And maybe that’s all we need, in this summer of covid-19, when even an unexceptional Will Ferrell comedy is better than none at all.
Ferrell plays Lars, a singer whose childhood dream has been to make it to Eurovision, an international singing competition that, since 1956, has brought European countries together in song (along with, since 1973, Israel, followed by Australia in 2013). With its chief claims to fame being the 1974 win by Abba, and Celine Dion’s win in 1988, it is mostly known for its propensity for synth-heavy power ballads by preening performers you’ve never heard of. (The over-the-top silliness of the acts is something the film embraces only halfheartedly, yet it provides most of the film’s gentle chuckles.)
It is in 1974 that “Eurovision” opens, with the Swedish band Abba’s “Waterloo” playing on a TV in Husavik, Iceland, inspiring a young Lars to dreams of pop stardom. Fast forward to the present day, with Lars, sporting a mane of Fabio-esque hair, rehearsing with his platonic singing partner Sigrit (Rachel McAdams), who, predictably, has always loved him.
Their unrequited romance is a necessary throughline — without it this might be a “Saturday Night Live” sketch — but it provides more padding than genuine pleasure. A subplot involves the estrangement between Lars and his emotionally withholding father (Pierce Brosnan), who calls his son an “idiot.”
The jokes, such as they are, have more to do with the cheesiness of Lars and Sigrit’s act, known as Fire Saga, and their almost miraculous path from Husavik to Edinburgh, Scotland, where the Eurovision contest is being held. There, through a fluke involving a boat explosion that kills every other Icelandic contender for the Eurovision slot, Lars and Sigrit find themselves competing in the semifinals against singers much, much more talented than they are (if no less bombastic).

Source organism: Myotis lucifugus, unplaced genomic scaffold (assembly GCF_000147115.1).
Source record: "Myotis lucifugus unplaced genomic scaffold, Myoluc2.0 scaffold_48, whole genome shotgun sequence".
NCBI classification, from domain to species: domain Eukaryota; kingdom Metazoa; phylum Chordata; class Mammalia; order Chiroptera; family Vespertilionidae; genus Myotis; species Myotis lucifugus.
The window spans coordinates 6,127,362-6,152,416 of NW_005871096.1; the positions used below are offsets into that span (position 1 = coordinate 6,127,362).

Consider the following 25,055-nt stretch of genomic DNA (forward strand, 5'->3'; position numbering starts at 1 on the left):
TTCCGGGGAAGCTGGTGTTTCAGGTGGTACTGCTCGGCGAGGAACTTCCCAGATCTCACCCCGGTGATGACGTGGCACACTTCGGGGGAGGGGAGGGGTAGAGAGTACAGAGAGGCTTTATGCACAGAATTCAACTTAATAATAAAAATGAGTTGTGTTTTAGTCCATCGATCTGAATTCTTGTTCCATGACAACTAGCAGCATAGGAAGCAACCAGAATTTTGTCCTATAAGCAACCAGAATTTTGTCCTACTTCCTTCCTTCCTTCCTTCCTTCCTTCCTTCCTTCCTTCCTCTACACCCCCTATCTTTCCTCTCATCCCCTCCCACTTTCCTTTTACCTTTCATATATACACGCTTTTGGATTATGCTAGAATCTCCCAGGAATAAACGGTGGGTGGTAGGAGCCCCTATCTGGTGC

These include Dan Stevens’s Alexander Lemtov, a Russian basso-profundo sleazeball with blue eyes only for Sigrit. Singer Demi Lovato makes a brief cameo as an Icelandic pop star killed in the boat explosion, but her appearances are mostly as a bloodied, armless ghost.
Speaking of wasted opportunity, there’s plenty of fodder here to make fun of Eurovision, but it’s hampered by the fact that many Americans don’t really know anything about the contest, and the jokes, if there were more of them, would probably fly over our heads. In any case, neither the film’s writers, Ferrell and “Saturday Night Live” veteran Andrew Steele, nor its director, David Dobkin (“Wedding Crashers”), seem especially interested in making a “Spinal Tap”-style parody. At heart, “Eurovison” seems content to be more dumb rom-com than sharp music satire.
Surely there are worse ways to spend time than with Ferrell, in metallic silver eye makeup and a Viking helmet, singing something called “Volcano Man.” But as over-the-top as that sounds, I can’t help feeling that there isn’t nearly enough of it, and that the actor just isn’t trying very hard.
PG-13. Available June 26 on Netflix. Contains crude sexual material, including full nude sculptures, some comic violent images and coarse language. 124 minutes.